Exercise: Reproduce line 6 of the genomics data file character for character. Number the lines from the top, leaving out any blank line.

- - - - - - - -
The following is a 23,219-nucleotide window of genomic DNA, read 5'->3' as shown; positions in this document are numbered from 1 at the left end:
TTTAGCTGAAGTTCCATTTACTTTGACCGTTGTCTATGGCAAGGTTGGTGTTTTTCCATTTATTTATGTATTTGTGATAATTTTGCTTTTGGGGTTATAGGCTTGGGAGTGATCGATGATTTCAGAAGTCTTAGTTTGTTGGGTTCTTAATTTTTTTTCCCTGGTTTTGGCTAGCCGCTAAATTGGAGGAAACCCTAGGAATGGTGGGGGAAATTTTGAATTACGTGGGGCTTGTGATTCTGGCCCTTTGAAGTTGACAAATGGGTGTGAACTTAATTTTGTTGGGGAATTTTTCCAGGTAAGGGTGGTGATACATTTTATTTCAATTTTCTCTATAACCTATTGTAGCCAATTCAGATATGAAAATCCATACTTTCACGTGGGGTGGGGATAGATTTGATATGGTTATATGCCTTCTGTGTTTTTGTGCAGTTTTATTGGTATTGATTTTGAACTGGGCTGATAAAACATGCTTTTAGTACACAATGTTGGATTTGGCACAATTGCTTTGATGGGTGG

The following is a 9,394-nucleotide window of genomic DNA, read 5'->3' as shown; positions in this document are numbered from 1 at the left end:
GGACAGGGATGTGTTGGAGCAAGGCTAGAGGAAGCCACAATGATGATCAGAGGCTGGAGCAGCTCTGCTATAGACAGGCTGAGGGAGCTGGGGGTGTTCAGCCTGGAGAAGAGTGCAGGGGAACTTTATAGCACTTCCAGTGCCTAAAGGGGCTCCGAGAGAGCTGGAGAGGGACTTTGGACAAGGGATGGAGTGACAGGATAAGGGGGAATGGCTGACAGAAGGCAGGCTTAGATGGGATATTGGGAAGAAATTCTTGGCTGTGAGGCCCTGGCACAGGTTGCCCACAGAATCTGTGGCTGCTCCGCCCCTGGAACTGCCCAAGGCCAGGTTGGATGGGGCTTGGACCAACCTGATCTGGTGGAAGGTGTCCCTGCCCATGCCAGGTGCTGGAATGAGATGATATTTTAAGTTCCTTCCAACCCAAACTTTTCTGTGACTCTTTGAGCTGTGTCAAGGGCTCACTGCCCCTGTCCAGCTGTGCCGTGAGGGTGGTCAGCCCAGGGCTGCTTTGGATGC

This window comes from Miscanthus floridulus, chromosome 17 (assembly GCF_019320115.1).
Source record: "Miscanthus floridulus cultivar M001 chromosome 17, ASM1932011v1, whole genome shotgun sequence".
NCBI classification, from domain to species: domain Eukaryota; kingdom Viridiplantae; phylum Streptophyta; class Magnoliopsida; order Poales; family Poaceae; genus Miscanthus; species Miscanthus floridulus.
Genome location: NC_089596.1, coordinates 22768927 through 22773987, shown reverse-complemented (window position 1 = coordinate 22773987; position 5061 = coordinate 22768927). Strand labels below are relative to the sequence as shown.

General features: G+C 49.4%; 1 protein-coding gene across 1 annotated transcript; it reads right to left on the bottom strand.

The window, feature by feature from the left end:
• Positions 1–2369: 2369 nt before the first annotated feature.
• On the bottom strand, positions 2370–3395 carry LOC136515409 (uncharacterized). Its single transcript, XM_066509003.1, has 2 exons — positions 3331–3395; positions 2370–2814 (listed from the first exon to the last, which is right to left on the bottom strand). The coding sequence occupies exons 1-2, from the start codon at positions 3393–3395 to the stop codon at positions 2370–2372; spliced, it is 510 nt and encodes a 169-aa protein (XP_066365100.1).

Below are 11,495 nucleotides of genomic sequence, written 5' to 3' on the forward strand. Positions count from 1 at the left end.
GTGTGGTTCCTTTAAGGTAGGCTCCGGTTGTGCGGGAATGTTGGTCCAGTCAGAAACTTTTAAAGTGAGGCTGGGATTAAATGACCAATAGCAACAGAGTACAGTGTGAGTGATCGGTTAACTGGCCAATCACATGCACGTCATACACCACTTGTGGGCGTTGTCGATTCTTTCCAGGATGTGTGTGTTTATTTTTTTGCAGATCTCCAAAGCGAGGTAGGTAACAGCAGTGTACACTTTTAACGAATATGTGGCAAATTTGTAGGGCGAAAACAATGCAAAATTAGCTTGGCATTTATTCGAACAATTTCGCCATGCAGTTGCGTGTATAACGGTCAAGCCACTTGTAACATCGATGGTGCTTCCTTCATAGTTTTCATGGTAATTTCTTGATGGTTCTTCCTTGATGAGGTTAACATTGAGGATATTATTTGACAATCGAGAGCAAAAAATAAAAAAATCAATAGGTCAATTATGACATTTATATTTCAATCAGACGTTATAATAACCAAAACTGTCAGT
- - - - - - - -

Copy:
Source record: "Miscanthus floridulus cultivar M001 chromosome 17, ASM1932011v1, whole genome shotgun sequence".